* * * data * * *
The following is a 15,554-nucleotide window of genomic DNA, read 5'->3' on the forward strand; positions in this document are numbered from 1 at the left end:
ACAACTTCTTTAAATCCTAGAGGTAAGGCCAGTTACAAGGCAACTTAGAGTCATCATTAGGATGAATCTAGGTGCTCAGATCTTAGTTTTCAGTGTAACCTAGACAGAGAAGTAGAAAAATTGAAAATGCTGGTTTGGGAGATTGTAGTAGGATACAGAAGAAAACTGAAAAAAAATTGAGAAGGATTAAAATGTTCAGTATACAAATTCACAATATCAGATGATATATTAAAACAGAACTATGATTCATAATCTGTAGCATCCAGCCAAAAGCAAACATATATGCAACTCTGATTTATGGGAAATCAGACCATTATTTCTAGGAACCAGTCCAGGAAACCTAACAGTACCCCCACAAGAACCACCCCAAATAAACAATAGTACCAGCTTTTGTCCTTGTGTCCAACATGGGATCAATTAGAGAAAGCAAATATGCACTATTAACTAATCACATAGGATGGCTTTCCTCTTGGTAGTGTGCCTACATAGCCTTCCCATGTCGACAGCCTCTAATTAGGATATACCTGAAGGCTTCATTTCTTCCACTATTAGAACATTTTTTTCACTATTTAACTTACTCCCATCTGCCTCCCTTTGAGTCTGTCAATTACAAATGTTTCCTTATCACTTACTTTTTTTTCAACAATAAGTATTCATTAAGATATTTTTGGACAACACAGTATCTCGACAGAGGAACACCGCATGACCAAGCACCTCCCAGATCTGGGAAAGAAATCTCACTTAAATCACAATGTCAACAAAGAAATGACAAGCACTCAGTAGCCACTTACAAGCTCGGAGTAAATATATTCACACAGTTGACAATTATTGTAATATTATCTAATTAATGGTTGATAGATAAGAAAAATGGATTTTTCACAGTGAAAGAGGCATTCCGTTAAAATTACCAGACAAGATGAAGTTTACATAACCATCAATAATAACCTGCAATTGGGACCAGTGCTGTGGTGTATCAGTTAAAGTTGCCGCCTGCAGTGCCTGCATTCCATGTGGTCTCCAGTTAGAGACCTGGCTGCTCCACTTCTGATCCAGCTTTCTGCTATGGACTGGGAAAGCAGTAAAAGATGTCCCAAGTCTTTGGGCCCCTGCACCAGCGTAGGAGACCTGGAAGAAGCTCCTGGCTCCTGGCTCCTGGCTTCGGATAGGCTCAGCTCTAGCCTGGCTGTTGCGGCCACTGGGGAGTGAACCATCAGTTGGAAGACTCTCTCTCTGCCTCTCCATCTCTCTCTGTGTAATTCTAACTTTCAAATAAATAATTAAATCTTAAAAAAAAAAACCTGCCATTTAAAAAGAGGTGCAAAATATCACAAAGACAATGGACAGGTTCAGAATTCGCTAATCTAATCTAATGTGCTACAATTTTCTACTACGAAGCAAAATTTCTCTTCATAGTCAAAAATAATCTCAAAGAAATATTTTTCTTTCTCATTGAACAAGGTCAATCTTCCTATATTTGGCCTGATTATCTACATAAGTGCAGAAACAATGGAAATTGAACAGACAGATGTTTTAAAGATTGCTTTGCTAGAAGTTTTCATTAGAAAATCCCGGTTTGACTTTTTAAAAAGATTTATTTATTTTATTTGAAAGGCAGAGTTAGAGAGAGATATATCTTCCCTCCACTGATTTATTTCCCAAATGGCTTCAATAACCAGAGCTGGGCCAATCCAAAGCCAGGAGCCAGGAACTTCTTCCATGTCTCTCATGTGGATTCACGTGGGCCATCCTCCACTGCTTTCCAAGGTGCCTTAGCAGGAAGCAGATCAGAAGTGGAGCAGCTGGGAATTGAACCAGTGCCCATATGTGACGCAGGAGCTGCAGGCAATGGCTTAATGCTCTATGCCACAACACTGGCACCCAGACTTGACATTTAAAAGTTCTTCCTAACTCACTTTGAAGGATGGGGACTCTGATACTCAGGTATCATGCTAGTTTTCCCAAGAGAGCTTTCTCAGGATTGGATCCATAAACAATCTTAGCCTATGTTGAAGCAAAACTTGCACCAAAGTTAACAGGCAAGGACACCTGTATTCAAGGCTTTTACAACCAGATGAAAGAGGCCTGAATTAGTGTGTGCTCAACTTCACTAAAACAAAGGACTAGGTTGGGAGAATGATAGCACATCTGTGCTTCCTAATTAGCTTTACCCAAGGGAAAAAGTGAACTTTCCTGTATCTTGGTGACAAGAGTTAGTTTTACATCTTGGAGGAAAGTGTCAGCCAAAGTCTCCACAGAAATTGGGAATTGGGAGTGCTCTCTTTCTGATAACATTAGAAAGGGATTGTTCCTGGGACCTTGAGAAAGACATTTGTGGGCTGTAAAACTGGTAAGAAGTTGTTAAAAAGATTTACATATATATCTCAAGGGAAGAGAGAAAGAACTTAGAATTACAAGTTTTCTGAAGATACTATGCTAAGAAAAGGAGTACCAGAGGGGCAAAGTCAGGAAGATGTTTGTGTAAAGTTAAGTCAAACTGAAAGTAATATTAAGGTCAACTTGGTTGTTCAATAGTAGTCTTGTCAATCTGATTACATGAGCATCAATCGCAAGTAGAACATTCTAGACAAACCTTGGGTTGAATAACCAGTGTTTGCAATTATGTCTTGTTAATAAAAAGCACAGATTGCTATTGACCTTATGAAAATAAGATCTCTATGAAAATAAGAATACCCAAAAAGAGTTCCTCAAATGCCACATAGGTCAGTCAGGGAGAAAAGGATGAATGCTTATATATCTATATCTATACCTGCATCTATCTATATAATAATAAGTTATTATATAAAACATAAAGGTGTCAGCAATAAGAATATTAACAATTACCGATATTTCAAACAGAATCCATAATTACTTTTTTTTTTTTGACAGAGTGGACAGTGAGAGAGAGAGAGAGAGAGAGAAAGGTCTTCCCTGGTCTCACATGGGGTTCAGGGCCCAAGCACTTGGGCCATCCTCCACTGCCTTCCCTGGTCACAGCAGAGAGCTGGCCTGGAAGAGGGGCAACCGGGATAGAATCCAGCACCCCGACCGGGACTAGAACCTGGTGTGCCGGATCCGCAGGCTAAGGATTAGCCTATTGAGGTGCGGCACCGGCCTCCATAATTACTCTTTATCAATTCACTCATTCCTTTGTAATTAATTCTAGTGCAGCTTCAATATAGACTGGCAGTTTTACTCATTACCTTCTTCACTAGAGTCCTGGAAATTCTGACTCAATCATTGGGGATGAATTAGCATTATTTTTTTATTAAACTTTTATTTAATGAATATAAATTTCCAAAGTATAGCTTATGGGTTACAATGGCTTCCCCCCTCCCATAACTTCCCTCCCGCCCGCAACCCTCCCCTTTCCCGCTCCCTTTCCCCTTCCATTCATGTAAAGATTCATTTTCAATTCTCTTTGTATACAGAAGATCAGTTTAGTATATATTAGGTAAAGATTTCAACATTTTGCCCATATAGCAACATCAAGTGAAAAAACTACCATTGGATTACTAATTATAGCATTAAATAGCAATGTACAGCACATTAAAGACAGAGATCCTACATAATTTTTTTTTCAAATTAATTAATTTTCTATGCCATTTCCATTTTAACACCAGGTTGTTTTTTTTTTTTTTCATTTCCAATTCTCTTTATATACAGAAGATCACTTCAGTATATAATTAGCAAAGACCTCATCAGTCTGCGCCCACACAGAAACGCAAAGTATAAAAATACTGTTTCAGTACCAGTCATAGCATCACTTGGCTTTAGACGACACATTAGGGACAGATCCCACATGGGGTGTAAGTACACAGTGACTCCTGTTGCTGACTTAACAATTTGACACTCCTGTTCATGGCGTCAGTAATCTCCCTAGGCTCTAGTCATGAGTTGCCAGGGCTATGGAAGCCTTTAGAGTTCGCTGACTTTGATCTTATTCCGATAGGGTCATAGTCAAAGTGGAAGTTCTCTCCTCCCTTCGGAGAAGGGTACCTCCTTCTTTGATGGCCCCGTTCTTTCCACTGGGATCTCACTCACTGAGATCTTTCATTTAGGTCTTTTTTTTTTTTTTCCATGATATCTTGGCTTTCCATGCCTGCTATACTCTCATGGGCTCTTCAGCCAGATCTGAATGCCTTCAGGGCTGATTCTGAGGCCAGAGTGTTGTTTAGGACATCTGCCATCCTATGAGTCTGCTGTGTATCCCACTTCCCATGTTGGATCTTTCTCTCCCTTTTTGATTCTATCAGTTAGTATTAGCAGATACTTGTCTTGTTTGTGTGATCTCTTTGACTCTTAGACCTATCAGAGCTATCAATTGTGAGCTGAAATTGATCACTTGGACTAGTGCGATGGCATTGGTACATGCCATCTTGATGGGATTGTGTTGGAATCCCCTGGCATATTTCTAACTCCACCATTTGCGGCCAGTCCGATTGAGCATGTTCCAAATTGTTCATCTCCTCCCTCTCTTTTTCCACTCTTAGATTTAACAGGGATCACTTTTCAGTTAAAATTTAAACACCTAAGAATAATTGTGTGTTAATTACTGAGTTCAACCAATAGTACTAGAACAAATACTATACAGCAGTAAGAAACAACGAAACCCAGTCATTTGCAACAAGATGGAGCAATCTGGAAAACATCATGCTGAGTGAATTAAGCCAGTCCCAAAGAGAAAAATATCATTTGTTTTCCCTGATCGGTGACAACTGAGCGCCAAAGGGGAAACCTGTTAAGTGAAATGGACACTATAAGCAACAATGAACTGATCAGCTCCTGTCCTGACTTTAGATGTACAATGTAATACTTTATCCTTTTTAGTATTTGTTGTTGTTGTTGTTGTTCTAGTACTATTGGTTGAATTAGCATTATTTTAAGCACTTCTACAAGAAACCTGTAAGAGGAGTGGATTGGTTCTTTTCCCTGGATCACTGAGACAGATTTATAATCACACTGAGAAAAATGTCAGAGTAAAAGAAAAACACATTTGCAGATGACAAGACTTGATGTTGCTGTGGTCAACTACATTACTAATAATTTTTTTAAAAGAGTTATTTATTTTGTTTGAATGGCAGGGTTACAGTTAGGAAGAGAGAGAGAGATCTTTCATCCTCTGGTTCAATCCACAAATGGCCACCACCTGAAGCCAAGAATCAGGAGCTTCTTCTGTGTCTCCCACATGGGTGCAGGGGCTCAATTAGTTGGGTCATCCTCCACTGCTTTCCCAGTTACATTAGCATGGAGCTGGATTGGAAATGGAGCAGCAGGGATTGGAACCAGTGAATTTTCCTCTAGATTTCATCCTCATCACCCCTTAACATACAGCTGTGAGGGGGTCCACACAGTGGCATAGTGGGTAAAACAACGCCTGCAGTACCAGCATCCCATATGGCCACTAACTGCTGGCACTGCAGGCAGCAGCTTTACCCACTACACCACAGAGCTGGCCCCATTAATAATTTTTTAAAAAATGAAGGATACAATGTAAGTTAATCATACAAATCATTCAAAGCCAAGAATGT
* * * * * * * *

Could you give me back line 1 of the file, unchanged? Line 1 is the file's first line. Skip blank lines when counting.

The following is a 15,554-nucleotide window of genomic DNA, read 5'->3' on the forward strand; positions in this document are numbered from 1 at the left end: